9. Google Scholar, Cross Ref

  10. Omaye ST. Ascorbic acid analysis. II. Determination after derivatisation with 2.2. dinitrophenylhidrazine. Selected methods for determination of ascorbic acid in animal cells tissues and fluids. Methods in enzymology.1979;62:7-8.
  11. Marklund SL. Spectrophotometric study of spontaneous disproportionation of superoxide anion radical and sensitive direct assay for superoxide dismutase. J Biol Chem.1976:251(23):7504-7.
  12. Indexed at, Google Scholar, Cross Ref

  13. Marklund SL. Direct assay with potassium superoxide. In Handbook of Methods for Oxygen Radical Research Edite
  14. Dos Santos Mello M, Ribas GS, Wayhs CA, et al. Increased oxidative stress in patients with 3-hydroxy-3-methylglutaric aciduria. Mol Cell Biochem. 2015;402(1):149-55.
  15. Indexed at, Google Scholar, Cross Ref

  16. Guerreiro G, Mescka CP, Sitta A, et al. Urinary biomarkers of oxidative damage in Maple syrup urine disease: the L-carnitine role. Int J Dev Neurosci. 2015;42:10-4.
  17. Indexed at, Google Scholar, Cross Ref

  18. Mc Guire PJ, Parikh A, Diaz GA. Profiling of oxidative stress in patients with inborn errors of metabolism. Mol Genet Metab. 2009;98(1-2):173-80.
  19. Indexed at, Google Scholar, Cross Ref

  20. De Sousa MC, Vieira RB, Dos Santos DS, et al. Antioxidants and biomarkers of oxidative damage in the saliva of patients with Down's syndrome. Arch Oral Biol. 2015;60(4):600-5.
  21. Indexed at, Google Scholar, Cross Ref

  22. Livnat G, Bentur L, Kuzmisnsky E, et al. Salivary profile and oxidative stress in children and adolescents with cystic fibrosis. J Oral Pathol Med. 2010;39(1):16-21.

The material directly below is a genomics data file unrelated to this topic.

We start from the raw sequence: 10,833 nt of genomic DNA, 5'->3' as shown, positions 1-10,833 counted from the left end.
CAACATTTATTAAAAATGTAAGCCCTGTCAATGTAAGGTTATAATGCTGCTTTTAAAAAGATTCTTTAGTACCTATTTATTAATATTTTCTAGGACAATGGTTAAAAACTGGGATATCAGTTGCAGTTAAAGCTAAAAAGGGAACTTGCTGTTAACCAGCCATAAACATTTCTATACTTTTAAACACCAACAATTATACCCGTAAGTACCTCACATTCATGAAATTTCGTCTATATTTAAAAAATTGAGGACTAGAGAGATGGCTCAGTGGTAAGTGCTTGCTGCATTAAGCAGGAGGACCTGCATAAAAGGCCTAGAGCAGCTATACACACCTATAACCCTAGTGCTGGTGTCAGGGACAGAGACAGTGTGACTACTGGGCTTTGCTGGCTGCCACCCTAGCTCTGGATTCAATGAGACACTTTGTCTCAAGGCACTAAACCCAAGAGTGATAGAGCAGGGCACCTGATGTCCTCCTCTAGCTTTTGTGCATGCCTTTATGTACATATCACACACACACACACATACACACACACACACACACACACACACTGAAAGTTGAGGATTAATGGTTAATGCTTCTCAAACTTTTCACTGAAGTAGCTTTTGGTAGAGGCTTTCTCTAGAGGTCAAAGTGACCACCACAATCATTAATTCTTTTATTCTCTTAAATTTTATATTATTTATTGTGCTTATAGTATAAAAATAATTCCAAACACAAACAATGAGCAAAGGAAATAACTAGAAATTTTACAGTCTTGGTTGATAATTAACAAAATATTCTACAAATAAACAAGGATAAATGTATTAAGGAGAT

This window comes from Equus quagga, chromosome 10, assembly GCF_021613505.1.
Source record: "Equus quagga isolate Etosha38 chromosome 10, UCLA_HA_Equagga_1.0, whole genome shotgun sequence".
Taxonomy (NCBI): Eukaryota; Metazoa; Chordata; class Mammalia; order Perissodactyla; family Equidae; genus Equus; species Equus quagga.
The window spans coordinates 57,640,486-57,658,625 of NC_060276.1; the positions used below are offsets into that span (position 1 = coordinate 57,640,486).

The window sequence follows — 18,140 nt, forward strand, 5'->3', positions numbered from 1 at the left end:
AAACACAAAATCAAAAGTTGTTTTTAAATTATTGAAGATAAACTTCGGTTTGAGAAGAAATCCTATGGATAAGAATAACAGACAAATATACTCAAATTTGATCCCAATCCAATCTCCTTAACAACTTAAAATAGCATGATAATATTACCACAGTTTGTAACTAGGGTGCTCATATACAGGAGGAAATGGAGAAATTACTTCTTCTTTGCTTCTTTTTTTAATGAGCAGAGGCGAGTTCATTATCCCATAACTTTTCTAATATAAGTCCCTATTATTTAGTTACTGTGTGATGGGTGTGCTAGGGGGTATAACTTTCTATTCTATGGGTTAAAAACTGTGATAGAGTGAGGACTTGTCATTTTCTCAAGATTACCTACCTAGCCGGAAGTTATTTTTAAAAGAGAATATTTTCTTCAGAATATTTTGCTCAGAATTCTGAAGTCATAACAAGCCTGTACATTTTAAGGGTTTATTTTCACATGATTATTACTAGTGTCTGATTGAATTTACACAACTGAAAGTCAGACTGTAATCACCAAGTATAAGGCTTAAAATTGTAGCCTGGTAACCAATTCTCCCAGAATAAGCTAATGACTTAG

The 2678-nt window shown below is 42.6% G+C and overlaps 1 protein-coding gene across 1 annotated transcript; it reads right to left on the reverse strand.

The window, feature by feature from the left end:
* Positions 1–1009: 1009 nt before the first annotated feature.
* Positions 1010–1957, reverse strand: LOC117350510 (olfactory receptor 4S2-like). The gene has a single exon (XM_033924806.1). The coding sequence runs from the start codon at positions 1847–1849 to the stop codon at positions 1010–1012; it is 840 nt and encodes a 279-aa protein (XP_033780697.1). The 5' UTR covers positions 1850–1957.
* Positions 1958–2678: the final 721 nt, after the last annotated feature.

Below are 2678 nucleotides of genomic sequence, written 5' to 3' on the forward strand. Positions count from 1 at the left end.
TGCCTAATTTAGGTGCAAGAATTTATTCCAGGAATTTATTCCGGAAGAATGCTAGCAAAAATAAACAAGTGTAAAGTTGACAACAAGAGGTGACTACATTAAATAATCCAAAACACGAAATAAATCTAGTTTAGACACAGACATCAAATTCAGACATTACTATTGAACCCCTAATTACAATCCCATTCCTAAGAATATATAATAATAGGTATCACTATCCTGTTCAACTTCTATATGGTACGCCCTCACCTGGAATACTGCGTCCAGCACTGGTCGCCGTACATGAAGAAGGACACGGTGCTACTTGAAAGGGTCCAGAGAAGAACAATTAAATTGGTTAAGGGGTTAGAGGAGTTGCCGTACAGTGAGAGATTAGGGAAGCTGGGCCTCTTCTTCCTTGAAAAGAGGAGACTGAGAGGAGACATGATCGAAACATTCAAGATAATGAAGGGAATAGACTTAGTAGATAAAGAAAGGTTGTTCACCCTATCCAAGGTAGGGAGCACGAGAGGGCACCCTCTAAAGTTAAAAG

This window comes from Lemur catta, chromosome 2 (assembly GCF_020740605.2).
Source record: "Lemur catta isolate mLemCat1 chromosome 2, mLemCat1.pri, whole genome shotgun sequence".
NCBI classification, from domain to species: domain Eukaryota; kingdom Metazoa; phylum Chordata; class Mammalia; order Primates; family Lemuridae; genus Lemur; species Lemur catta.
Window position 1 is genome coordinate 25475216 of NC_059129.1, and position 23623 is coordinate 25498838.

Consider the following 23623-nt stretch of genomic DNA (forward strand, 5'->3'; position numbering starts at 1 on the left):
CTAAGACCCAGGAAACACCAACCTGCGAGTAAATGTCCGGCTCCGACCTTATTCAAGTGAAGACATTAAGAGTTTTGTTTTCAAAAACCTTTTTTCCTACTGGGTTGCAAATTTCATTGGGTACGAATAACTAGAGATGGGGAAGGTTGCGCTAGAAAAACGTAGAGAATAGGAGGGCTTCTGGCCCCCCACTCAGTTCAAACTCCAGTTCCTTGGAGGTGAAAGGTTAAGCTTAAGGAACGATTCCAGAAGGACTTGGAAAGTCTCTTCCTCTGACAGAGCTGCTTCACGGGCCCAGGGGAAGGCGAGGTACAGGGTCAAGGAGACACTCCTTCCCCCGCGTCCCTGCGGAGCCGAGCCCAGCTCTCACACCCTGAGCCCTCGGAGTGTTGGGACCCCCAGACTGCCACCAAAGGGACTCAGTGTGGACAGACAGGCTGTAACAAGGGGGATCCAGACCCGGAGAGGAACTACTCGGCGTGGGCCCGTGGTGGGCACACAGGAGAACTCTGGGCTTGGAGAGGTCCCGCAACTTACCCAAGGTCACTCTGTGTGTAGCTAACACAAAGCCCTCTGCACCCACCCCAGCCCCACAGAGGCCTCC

23. Indexed at, Google Scholar, Cross Ref

  24. Subramaniam P, Girish Babu K, Mohan Das L. Assessment of salivary total antioxidant levels and oral health status in children with Down syndrome. Spec Care Dentist. 2014;34(4):193-200.
  25. Indexed at, Google Scholar, Cross Ref

  26. Campos C, Guzman R, Lopez-Fernandez E, et al. Urinary uric acid and antioxidant capacity in children and adults with Down syndrome. Clin Biochem. 2010;43(3):228-33.
  27. Indexed at, Google Scholar, Cross Ref

  28. Ribas GS, Biancini GB, Mescka C, et al. Oxidative stress parameters in urine from patients with disorders of propionate metabolism: a beneficial effect of L:-carnitine supplementation. Cell Mol Neurobiol. 2012;32(1):77-82.
  29. Indexed at, Google Scholar, Cross Ref

  30. Cao G, Prior RL. Comparison of different analytical methods for assessing total antioxidant capacity of human serum. Clin Chem. 1998;44(6):1309-15.
  31. Indexed at, Google Scholar, Cross Ref

  32. Bakhtiari A, Hajian-Tilaki K, Omidvar S, et al. Association of lipid peroxidation and antioxidant status with metabolic syndrome in Iranian healthy elderly women. Biomed Rep. 2017;7(4):331-6.
  33. Indexed at, Google Scholar, Cross Ref

  34. Ustundag Y , Huysal K, Kahvecioglu S, et al.Establishing reference values and evaluation of an in-house Ferric Reducing Antioxidant Power (FRAP) colorimetric assay in microplates. J Eur Res. 2016;2(2):126-31.
  35. Indexed at, Google Scholar, Cross Ref

Get the App